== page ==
Included there will be a colossal punch bowl that was presented in 1913 by Frank Woolworth to Cass Gilbert, architect of the Woolworth Building; as well as a controller handle used by Mayor George McClellan to drive the first subway car in 1904.
“The new fourth floor was inspired in part by New York Historical’s discovery of the secret history of Clara Driscoll and the ‘Tiffany Girls,’ who designed and created many iconic Tiffany lampshades, and whose overlooked contributions offer a window into the history of American women, labor and a changing New York in the late 19th and early 20th centuries,” said Dr. Louise Mirrer, President and CEO of the New York Historical Society, which was founded in 1804.
Also part of the refurbished floor will be the new Center for the Study of Women’s History, a permanent space devoted to women’s history exhibitions and scholarship.
At 5:37 pm on the day the Twin Towers fell, a trademark application was filed to the United States Patent and Trademark office, requesting to register the phrase “September 11, 2001.” Though ultimately rejected, the opportunistic bid came to the attention of Lebanese-born artist Walid Raad in the course of his research on the Artist Pension Trust (APT), a global retirement scheme for artists developed by one Moti Schniberg — the same man who tried to trademark 9/11. This remarkable anecdote surfaces in the lecture-performance at the heart of Raad’s exhibition at the Museum of Modern Art, a talk that deftly moves across a “set” exploring various symptoms, actual and imagined, engendered by the accelerating infrastructure for art and culture in the Arab world.
Unlike Andrea Fraser’s digressive tour-guide act in “Museum Highlights: A Gallery Talk,” 1989, the objects to which Raad directs his attention are themselves his own artwork. These are by turns concrete and abstract, and they include a hallucinatory collage-schematic depicting Raad’s research into APT, a diminutive model depicting a shrunken exhibition of his work, a fragment of a gallery wall containing names of artists received telepathically, and a striking hanging sculpture (“Views from outer to inner compartments,” 2015) that depicts moldings of a blank museum gallery, the cutout effect accentuated by light and shadow. It is on this “set,” installed in the museum’s atrium, that Raad will deliver the hour-long lecture some 60 times between now and January 31, when the exhibition closes. (It will then travel to Boston’s Institute of Contemporary Art and Mexico City’s Museo Jumex, and so will Raad.)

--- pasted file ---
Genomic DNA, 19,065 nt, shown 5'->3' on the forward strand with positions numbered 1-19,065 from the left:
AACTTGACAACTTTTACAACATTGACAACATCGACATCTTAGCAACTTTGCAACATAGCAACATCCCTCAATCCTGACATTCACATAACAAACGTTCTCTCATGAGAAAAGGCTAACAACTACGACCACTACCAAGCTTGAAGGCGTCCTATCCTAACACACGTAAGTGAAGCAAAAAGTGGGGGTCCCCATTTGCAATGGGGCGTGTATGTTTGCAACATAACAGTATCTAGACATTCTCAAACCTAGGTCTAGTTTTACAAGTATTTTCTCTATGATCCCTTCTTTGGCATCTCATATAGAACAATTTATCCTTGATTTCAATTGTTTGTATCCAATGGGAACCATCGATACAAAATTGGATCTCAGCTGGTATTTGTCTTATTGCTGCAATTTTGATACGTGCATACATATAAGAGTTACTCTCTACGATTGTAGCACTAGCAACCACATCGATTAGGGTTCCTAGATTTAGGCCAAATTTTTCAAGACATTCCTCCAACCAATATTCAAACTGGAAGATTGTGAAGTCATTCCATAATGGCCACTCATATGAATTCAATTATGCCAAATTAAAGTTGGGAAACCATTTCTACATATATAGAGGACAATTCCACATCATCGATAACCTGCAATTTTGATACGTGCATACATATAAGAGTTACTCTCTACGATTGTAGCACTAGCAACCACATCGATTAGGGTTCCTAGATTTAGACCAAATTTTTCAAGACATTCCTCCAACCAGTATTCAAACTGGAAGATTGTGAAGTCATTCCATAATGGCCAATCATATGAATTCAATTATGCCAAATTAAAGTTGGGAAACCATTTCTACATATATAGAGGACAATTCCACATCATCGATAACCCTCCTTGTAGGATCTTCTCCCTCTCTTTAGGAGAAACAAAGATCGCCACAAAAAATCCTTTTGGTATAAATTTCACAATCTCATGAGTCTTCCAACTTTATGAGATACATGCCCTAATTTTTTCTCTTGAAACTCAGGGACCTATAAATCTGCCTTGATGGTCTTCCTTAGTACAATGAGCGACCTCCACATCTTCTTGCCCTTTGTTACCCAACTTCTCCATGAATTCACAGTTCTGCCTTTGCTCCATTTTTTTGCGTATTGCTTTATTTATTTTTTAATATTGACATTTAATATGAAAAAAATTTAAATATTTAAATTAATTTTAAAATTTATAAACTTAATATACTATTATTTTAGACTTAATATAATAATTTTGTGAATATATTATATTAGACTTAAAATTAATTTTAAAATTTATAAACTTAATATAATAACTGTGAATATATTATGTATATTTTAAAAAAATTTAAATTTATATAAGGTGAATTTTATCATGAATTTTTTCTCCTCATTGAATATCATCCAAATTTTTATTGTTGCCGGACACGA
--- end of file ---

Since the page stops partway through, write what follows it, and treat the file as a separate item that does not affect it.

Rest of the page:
Upstairs, in the third floor special exhibitions gallery, the rest of the show unfolds. Though Raad is long celebrated, with appearances in Documenta, the Whitney Biennial, and the Louvre under his belt, this is his first-ever North American survey, and it covers two bodies of work that represent two and a half decades of the conceptual artist’s photography, video, sculpture, and performance. The first, and more recent, project included in the exhibition is “Scratching on things I could disavow,” 2007-ongoing, of which “Walkthrough” is a part. The corridor leading to the special exhibitions gallery is given over to a further component of the “Scratching” project explored downstairs, this time offering a destabilizing encounter, complete with false shadows, with the collection of Islamic art objects destined for loan to the Louvre Abu Dhabi. Inside the gallery, work from Raad’s earlier archival project addressing the Lebanese civil wars, “The Atlas Group,” 1989-2004, is displayed, and the serial prints and “documentary” videos seem to adopt the mannered conventions of archival practice, even as their content proposes more unsettled accounts of truth. Two wall texts accompany each work: the museum’s official labels and “The Atlas Group”’s own dissimulated metadata, diffracting the authorship of the archive through corporate or non-governmental “fiction.”